Teeth Extraction

When you were six, losing a tooth was a rite of passage, perhaps achieved by incessant tooth jiggling, biting into a crisp apple or tying a string around the tooth and giving it a pull. As an adult, tooth loss is hardly cause for celebration, yet having a tooth out is sometimes necessary.

 

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Reasons For Extracting Teeth

Although permanent teeth were meant to last a lifetime, there are a number of reasons why a tooth extraction may be needed. The most common reason is that a tooth that is too badly damaged, from trauma or decay, to be repaired. Other reasons include:

 

  • A crowded mouth – Sometimes dentists extract teeth to prepare the mouth for orthodontics. The goal of orthodontics is to properly align the teeth, which may not be possible if your teeth are too big for your mouth. Likewise, if a tooth cannot break through the gum (erupt) because there is no room in the mouth for it, your dentist may recommend an extraction
  • Infection – If tooth decay or damage extends to the pulp (the centre of the tooth containing the nerves and blood vessels), bacteria in the mouth can enter the pulp, leading to infection. If the infection is so severe that antibiotics do not cure it, extraction may be needed to prevent the spread of infection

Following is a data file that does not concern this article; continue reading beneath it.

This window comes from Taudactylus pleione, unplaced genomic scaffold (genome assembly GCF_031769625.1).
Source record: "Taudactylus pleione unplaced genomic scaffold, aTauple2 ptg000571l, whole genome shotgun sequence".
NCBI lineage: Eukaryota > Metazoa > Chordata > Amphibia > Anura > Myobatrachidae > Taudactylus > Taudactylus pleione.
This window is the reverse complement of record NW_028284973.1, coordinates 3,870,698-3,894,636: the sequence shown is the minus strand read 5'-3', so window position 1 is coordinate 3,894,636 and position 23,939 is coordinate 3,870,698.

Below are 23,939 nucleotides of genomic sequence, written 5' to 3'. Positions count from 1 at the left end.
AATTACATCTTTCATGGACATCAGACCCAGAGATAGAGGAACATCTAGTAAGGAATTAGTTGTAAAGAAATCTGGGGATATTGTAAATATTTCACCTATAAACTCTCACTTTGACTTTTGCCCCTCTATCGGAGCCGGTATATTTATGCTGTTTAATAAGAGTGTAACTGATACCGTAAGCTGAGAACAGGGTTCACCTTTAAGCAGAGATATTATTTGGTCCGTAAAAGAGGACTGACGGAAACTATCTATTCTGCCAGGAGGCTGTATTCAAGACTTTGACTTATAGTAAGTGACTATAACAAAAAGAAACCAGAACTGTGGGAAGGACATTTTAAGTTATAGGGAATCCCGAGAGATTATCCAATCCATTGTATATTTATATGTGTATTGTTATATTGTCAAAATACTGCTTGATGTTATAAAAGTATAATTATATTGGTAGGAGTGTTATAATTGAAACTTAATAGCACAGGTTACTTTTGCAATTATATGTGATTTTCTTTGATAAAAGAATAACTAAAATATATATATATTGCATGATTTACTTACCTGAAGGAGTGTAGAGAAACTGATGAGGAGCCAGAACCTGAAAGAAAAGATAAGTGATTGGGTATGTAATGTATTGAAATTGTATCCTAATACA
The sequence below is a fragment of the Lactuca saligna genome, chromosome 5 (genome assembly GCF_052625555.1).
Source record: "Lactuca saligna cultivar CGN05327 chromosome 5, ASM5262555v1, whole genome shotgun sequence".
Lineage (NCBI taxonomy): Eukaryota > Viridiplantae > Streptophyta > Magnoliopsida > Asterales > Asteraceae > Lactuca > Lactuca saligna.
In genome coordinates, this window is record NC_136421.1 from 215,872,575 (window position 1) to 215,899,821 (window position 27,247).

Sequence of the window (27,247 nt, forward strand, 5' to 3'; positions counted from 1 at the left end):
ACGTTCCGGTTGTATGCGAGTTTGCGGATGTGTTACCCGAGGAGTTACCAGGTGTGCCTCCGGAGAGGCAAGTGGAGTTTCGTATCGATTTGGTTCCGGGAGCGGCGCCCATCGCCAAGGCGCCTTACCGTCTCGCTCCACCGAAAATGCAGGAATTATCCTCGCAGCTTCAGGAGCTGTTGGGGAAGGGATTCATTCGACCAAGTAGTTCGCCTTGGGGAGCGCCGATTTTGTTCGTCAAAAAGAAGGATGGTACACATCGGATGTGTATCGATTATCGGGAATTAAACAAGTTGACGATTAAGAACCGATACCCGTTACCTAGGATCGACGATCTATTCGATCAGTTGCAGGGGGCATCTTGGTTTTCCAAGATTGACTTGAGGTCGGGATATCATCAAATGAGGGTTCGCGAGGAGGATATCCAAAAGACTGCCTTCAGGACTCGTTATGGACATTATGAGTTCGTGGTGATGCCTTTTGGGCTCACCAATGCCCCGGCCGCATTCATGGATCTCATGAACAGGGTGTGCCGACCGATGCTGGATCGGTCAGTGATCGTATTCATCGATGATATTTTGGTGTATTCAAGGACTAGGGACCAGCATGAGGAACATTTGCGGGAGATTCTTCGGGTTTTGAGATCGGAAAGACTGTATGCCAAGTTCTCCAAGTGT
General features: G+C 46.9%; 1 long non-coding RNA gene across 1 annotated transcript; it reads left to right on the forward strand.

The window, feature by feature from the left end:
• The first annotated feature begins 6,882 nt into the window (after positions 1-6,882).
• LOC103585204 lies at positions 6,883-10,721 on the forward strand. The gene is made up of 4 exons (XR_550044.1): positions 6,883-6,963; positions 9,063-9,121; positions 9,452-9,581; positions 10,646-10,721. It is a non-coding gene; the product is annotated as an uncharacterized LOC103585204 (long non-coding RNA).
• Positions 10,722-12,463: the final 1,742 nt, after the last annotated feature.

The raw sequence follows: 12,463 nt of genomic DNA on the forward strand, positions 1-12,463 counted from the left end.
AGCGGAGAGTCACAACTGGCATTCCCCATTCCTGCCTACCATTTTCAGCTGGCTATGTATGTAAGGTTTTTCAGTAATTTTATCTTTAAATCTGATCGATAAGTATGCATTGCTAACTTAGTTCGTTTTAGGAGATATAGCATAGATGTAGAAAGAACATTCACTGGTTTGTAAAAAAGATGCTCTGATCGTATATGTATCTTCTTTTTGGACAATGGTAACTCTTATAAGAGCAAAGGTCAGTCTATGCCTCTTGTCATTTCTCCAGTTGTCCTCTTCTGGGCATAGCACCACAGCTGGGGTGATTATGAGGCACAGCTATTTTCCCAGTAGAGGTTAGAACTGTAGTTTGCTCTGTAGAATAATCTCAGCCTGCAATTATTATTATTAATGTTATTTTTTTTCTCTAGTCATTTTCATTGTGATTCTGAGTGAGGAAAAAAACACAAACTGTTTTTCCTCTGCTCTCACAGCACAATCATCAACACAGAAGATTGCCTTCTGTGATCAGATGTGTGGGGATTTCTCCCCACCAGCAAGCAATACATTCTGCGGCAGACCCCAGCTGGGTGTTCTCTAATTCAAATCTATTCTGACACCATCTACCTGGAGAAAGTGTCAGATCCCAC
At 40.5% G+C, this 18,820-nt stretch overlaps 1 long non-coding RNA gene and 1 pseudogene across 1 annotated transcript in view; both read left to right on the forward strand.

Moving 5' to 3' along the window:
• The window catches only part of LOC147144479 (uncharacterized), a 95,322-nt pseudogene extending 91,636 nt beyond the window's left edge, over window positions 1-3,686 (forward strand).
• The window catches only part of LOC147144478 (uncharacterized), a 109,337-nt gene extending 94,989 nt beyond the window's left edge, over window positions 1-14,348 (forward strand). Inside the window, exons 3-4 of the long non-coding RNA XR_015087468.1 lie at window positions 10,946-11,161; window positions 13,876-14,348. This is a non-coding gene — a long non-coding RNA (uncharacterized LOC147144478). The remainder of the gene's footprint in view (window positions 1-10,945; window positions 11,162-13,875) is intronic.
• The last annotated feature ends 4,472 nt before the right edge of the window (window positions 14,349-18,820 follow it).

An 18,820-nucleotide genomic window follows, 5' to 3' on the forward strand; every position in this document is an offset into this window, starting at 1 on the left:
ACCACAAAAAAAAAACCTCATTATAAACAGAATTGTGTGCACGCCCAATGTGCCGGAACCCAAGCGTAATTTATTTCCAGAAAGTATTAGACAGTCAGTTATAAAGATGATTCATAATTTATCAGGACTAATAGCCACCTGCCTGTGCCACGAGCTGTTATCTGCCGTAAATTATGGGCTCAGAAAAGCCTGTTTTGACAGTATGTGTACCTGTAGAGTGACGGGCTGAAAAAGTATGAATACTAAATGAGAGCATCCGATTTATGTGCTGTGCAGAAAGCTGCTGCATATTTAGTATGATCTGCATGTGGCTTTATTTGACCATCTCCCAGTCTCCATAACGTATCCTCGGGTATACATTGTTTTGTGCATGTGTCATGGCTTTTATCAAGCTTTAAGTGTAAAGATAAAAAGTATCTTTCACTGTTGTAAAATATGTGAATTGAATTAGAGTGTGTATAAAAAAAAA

• Risk of infection – If your immune system is compromised (for example, if you are receiving chemotherapy or are having an organ transplant), even the risk of infection in a particular tooth may be reason to remove the tooth
  • Gum disease – If periodontal disease (an infection of the tissues and bones that surround and support the teeth) have caused loosening of the teeth, it may be necessary to extract the tooth or teeth

What To Expect With Tooth Extraction

Before the procedure, your dentist will give you an injection of a local anaesthetic to numb the area where the tooth will be removed. If you are having more than one tooth extracted or a tooth is impacted, your dentist may advise you to have sedation.

 

You will feel some pressure just before the tooth is removed as your dentist or oral surgeon needs to widen the tooth socket by rocking the tooth back and forth. In some cases, an incision may be needed in your gum and the tooth may need to be cut into smaller pieces before it is removed. The time it takes to remove the tooth will vary, some procedures only take a few minutes, whereas others can take 20 minutes or longer.

 

Once the tooth has been extracted, a blood clot usually forms in the socket. The dentist will pack a gauze pad into the socket and get you to bite down on it to help stop the bleeding. Sometimes, if the extraction is of a large or wisdom tooth, the dentist may place a few stitches, usually self-dissolving ones, to close the gum edges over the extraction site.

 

Sometimes, the blood clot in the socket breaks loose, exposing the socket and causing a painful condition called dry socket. If this happens, your dentist will probably place a sedative dressing over the socket for a few days to protect it as a new clot forms.

 

Book a Teeth Extraction Appointment

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